An Historical Shift: American Jews Rethink Israel
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Political dynamism is precisely what J Street hopes to display at its policy conference. Expected speakers include Senator John Kerry and former Senator Chuck Hagel; 160 members of Congress will serve as hosts for J Street's first annual Gala Dinner. It might not rival the famous "roll call" of luminaries attending AIPAC's annual conferences (more than half of Congress showed up last May), but it is an impressive show of firepower all the same.
The ultimate issue is whether J Street will have any effect in bringing about a two-state solution, an idea that, despite official support, has been neglected in Washington nearly to the point of abandonment. Dana Goldstein is thrilled by the possibility that the rubber will finally meet the road. "J Street has had a great influence on intellectual progressives in DC," she says. "There is now a lobby group that engages ideas that have been out there without political will. They are the political arm to this movement."
Some critics on the left argue that conditions on the ground have already made the two-state solution unreachable. There are more than 500,000 Israeli settlers occupying the West Bank and East Jerusalem, with more arriving every day, and Gaza remains under siege. Add to this the political scene inside Israel, where Netanyahu has balked at Washington's request for a settlement freeze, and you could say that in the sixteen years since the Oslo Accords were signed, the possibility of two states in historic Palestine has never been as far off as it is today.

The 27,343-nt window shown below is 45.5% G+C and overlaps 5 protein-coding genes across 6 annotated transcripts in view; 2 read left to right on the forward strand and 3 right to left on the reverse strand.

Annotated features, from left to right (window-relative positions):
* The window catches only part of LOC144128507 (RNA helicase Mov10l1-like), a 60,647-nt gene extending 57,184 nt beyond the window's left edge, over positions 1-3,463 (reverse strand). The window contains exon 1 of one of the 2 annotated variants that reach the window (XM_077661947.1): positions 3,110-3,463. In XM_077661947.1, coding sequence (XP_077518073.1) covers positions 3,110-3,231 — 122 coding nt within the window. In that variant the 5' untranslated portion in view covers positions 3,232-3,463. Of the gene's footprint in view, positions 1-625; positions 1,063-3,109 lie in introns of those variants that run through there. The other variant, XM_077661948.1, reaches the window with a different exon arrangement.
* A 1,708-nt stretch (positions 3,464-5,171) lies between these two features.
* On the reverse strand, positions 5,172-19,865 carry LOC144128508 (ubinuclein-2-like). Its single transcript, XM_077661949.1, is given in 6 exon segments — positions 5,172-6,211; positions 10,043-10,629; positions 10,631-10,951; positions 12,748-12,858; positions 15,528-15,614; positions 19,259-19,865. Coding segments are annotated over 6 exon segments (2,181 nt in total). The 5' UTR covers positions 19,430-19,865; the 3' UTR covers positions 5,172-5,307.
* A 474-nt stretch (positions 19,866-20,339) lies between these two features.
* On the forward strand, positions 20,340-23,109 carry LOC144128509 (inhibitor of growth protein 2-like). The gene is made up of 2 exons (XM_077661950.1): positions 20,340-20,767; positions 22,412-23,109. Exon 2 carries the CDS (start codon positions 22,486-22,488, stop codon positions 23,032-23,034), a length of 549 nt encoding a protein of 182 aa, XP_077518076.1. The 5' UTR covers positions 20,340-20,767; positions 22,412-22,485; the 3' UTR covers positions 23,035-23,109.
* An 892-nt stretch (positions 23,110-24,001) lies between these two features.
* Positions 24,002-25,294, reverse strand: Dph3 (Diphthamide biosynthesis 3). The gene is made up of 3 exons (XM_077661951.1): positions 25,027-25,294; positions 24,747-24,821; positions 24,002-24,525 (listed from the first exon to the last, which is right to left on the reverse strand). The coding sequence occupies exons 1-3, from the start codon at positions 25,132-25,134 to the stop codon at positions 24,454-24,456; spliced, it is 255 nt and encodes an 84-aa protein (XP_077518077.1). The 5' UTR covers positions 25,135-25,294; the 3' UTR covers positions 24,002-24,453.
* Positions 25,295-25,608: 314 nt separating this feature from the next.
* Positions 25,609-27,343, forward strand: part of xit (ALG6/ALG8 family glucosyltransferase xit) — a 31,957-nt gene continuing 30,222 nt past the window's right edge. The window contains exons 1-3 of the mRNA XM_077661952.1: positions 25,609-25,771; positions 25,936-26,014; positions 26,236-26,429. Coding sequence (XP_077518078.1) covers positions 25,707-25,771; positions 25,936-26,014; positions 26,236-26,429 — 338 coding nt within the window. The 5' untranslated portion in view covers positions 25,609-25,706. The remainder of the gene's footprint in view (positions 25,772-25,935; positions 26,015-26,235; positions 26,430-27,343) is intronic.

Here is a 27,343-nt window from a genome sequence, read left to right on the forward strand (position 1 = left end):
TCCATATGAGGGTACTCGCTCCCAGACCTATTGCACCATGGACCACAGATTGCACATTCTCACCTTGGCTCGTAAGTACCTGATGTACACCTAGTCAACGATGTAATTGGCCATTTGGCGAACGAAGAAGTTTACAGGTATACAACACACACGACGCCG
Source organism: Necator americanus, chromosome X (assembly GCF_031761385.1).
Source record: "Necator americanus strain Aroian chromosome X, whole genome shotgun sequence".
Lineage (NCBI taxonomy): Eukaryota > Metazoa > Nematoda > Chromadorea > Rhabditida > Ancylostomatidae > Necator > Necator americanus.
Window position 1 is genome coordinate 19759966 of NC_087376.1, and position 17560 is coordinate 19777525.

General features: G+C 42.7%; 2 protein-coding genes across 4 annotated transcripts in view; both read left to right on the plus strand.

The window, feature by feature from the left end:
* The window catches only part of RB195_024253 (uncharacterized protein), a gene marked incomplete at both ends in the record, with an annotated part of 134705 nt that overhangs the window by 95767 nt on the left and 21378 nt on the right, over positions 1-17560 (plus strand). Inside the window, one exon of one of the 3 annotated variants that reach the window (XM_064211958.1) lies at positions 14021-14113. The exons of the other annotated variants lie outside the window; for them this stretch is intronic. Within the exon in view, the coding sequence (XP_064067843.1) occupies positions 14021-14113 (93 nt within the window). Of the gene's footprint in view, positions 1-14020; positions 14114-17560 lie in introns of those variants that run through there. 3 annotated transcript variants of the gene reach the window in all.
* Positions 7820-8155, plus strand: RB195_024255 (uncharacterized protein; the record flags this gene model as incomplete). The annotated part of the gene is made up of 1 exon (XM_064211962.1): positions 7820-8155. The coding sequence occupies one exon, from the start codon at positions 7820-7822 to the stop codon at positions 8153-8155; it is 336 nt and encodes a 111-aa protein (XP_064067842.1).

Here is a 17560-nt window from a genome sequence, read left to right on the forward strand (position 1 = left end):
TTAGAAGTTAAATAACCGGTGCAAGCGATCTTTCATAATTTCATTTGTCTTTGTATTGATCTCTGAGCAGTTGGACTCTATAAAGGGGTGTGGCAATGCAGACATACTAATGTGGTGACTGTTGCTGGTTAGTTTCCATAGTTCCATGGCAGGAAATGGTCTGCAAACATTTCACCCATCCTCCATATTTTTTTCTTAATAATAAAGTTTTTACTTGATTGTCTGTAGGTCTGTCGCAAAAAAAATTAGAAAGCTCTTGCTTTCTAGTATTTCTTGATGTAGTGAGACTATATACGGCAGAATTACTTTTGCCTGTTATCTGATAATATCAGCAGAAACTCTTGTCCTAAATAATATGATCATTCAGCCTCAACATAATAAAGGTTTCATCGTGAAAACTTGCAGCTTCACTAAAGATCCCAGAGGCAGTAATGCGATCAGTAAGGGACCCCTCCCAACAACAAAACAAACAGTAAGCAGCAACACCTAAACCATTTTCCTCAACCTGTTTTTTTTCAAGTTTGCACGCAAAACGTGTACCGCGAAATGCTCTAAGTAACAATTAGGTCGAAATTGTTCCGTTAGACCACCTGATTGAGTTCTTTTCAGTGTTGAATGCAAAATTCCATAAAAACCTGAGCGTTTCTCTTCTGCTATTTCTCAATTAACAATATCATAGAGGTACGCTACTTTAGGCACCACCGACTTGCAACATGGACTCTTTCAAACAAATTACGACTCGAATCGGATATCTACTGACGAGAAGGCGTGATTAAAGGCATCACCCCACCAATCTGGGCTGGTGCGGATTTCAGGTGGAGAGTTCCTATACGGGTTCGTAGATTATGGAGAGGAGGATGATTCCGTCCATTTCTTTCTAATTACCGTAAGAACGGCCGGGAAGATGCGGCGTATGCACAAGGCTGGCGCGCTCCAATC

Abunimah sees the new organization as having little impact. "A kinder and gentler AIPAC does not represent serious change," he says. "J Street is supposed to represent a tectonic shift, but it operates within the peace process paradigm and doesn't challenge it at all." Still, J Street has clearly panicked conservative Jews. And the Israeli embassy fired a warning shot across J Street's bow in October, when it warned that the lobby group was working against Israel's interests.
For its part, J Street knows these are desperate times for the liberal goal of a two-state solution. As Israel becomes more and more isolated globally, the Israeli government and the traditional lobby have only gotten more intransigent. At the AIPAC policy conference last spring, its executive director warned that Israel's enemies were establishing a "predicate for abandonment" that only AIPAC's faithful could reverse. Don't expect such hysteria at the J Street conference, but behind all the hoopla, the organization will similarly be trying to preserve the old ideal of a Jewish state. "Getting Israel another thirty F-16s won't help us combat the legitimacy issue [with] people who are trying to undermine the right of Israel to have a state." Luria says. "Jews need a state. And that legitimacy window--the cracks in that window are getting wider. They're dangerous. Dangerous."